Information Update - Fall 2006

Special Collections News

International Correspondence Schools Collection
 
The International Correspondence Schools of Scranton (I.C.S.) was a pioneer in distance education in the early twentieth century. Founded in 1891, it had its beginnings as a question and answer section in the pages of Colliery Engineer and Metal Miner, a mining journal published in Shenandoah, Pennsylvania by Thomas J. Foster. Due to an excessive number of mining accidents, Pennsylvania passed the Mine Safety Act of 1885, which required miners and inspectors to pass an exhaustive examination on mine safety. The column provided a method for miners and inspectors to ask and receive help from mining safety experts. By 1895, the column was so successful operations had to be moved from Shenandoah to a large office building in Scranton where staff could be totally dedicated to answering questions. This led to the separation of the column from the journal and the establishment of I.C.S. The collection includes marketing materials, textbooks, photographs, and other artifacts ranging from the late 1890s to the early 1990s. We will also be mounting an exhibit of the I.C.S. collection in the Heritage Room during the autumn semester. The exhibit will run September 18 through December 17.
I.C.S Messenger

 

Seymour and Cathy Brotman Collection
 
The Brotmans moved to Scranton, Pennsylvania in 1970 from Plainfield, New Jersey where Seymour Brotman had served as assistant executive director of the Plainfield Young Men's Hebrew Association (YMHA) from 1968 to 1970. Together, the Brotmans have served the Jewish and Scranton communities for nearly three decades. They were instrumental in the relocation of Ethiopian and Soviet Jews to the U.S., Israel, and Canada and in creating a thriving Jewish community within the Scranton area. The Seymour and Kathy Brotman Collection documents the Brotmans' careers as leaders within the Jewish community and the Scranton area. Documents include newspaper articles by Seymour Brotman from his tenure as executive director of the Jewish Community Center as well as from his time as executive director of the Scranton-Lackawanna Jewish Federation. There are also documents detailing Mrs. Brotman's activities in both civic and Jewish organizations.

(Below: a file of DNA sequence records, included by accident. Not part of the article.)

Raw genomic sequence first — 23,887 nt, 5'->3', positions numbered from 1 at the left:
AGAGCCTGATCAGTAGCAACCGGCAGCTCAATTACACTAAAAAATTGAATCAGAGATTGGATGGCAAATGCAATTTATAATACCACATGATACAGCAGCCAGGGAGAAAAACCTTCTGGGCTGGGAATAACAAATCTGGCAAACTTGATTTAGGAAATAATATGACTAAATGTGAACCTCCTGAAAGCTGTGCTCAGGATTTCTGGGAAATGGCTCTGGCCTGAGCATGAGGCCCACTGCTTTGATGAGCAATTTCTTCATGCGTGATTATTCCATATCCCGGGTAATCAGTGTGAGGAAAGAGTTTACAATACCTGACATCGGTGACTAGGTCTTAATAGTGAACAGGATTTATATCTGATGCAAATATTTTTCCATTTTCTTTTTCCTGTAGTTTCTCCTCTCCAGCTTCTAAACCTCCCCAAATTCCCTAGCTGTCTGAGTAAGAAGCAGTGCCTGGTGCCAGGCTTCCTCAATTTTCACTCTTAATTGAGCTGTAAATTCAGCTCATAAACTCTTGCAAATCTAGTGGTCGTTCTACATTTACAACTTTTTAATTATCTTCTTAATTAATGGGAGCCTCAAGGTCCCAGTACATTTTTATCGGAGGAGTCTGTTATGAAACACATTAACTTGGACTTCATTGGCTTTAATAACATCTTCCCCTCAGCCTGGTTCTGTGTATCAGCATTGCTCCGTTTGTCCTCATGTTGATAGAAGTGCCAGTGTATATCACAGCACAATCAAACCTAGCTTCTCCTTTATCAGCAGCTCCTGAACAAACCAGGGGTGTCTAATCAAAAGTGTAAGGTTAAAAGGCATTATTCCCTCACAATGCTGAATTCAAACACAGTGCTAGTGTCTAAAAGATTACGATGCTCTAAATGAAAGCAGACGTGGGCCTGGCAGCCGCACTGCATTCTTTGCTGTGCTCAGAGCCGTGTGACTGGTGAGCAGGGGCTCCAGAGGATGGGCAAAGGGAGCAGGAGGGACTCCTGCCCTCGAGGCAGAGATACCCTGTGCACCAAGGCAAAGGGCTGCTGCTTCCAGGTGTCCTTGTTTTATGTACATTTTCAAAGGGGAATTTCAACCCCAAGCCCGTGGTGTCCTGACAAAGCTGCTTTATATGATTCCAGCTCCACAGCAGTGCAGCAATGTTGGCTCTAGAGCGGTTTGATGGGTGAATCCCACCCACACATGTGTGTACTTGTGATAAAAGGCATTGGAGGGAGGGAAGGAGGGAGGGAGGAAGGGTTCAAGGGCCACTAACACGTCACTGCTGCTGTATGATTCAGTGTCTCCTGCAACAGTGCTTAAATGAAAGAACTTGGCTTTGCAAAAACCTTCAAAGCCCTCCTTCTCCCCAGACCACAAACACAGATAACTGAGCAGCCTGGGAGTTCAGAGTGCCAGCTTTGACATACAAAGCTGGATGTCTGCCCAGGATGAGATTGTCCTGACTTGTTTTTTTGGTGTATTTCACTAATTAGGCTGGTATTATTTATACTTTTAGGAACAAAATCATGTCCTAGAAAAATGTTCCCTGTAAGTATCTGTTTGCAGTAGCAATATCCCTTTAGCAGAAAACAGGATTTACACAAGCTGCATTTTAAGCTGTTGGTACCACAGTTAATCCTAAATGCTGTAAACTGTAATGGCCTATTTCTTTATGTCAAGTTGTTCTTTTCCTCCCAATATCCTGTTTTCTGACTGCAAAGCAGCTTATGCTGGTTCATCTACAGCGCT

El Salvador Exhibit
 
The Heritage Room will also feature an exhibit titled Seven Years of Bridges to El Salvador 1999-2006. The University of Scranton and the Jesuit Community jointly sponsor a faculty, staff, administrator trip to El Salvador each year, or recently every two years, to build a greater awareness and commitment to the University's mission to educate for justice. The exhibit will include past and present initiatives and collaborative efforts to build solidarity between the people of El Salvador and the University of Scranton. This exhibit will complement a series of campus events planned for Fall 2006 by Bridges to El Salvador to educate the campus and community on current issues in El Salvador, including education, environment, fair trade, immigration, women's issues and youth. The exhibit will be co-curated by Michael Knies and Marie Karam, director of the Bridges to El Salvador program. The exhibit will run September 4 through December 17.
 
Jesuit Community Donation
 
The Jesuit Community has donated $2500 to the Hill-Davis and Jesuit Collection. The collection, named after two deceased prominent University of Scranton Jesuits Fathers William Hill and Royden Davis, aims to expand the library's collection of both contemporary Jesuit Weinberg Memorial Libraryscholarship and rare Jesuit publications.
Pride, Passion, Promise: Experience Our Jesuit Tradition